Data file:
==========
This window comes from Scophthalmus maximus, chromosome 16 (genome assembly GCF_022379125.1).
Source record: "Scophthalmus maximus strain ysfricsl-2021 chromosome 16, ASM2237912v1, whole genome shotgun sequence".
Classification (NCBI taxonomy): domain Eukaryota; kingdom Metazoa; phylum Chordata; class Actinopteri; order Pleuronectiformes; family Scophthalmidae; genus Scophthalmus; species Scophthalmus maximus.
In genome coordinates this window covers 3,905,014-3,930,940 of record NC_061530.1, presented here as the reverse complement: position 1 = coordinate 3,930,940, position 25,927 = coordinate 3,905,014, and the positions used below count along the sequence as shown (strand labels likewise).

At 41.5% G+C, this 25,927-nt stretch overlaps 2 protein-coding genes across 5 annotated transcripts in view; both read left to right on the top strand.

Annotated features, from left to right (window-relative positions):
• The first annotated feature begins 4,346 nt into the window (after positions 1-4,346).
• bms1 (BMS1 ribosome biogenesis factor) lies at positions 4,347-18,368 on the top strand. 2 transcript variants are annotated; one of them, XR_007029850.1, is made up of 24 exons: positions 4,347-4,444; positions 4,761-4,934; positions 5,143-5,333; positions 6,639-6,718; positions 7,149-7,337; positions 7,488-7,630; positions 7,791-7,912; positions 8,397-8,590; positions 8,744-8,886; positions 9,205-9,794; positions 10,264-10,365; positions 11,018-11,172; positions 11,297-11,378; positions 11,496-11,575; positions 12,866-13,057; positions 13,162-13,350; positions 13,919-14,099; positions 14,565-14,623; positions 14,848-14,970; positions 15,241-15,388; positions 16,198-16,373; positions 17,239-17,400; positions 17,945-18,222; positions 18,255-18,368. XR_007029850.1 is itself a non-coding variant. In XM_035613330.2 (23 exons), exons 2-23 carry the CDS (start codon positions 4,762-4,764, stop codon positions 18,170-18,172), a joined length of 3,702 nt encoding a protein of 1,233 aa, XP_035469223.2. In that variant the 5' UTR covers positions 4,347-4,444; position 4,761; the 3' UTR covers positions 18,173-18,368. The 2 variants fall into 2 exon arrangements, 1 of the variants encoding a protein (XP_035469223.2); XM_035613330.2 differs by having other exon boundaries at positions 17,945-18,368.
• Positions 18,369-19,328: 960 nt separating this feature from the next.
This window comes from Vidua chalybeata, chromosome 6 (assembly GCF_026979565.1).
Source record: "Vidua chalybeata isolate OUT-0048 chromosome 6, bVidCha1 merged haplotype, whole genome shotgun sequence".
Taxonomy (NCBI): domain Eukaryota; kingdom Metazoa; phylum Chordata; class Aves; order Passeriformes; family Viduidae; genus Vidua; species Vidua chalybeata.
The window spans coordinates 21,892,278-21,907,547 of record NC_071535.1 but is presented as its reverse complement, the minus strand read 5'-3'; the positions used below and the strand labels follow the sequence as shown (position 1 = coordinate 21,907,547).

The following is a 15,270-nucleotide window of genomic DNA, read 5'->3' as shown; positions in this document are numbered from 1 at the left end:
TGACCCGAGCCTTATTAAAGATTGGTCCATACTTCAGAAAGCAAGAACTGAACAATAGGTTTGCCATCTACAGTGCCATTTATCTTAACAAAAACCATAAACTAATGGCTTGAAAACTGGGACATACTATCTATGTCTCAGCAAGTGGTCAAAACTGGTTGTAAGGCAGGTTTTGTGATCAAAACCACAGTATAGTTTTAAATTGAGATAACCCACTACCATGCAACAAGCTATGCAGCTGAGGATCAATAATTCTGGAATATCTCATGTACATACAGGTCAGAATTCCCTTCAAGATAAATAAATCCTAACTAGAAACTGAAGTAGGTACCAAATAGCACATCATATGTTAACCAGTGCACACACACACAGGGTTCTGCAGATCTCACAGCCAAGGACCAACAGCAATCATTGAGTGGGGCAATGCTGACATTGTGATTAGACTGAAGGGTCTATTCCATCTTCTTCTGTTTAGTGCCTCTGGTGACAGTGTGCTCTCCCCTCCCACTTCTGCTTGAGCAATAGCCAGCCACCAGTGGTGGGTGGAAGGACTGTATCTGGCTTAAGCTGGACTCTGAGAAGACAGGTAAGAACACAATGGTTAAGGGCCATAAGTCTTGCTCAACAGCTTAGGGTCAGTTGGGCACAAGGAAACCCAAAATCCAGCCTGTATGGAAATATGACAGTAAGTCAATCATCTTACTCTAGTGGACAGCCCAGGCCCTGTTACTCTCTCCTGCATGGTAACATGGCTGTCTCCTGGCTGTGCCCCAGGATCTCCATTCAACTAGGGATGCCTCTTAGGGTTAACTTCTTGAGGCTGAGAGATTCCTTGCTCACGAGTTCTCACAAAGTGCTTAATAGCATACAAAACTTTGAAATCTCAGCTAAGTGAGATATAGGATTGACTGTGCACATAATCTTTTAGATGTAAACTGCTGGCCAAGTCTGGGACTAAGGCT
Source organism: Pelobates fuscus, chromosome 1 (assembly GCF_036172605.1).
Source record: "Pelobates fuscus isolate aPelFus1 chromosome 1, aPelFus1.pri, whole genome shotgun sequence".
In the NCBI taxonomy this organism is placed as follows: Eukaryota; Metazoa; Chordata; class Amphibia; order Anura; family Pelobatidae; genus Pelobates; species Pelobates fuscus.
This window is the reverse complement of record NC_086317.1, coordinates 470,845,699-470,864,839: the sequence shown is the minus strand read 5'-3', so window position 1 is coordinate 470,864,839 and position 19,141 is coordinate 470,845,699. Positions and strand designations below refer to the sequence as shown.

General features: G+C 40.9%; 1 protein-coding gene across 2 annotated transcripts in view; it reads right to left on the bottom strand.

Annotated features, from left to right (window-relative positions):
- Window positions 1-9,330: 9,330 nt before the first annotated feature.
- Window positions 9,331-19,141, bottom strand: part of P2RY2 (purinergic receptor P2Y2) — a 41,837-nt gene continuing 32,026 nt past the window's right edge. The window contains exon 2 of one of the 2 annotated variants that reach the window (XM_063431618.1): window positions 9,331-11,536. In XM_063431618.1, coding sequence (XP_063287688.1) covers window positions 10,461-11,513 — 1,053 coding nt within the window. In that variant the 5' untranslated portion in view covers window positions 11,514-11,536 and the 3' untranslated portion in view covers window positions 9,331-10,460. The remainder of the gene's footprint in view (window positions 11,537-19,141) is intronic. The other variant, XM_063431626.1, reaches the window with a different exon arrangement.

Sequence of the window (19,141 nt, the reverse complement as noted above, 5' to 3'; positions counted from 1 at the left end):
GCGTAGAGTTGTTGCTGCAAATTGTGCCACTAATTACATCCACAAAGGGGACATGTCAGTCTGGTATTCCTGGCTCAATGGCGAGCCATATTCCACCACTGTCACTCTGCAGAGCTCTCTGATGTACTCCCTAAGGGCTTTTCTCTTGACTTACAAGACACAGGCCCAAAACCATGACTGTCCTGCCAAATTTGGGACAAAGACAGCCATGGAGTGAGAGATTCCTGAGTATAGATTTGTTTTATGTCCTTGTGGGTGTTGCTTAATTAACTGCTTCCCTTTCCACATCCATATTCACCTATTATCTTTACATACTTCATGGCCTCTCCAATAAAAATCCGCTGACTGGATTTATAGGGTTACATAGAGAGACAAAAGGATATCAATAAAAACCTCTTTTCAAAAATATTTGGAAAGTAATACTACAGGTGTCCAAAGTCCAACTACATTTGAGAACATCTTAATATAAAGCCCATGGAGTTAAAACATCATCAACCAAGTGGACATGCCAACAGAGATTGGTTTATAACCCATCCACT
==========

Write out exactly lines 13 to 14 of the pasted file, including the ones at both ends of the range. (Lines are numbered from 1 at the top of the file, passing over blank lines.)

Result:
The window spans coordinates 21,892,278-21,907,547 of record NC_071535.1 but is presented as its reverse complement, the minus strand read 5'-3'; the positions used below and the strand labels follow the sequence as shown (position 1 = coordinate 21,907,547).

The following is a 15,270-nucleotide window of genomic DNA, read 5'->3' as shown; positions in this document are numbered from 1 at the left end: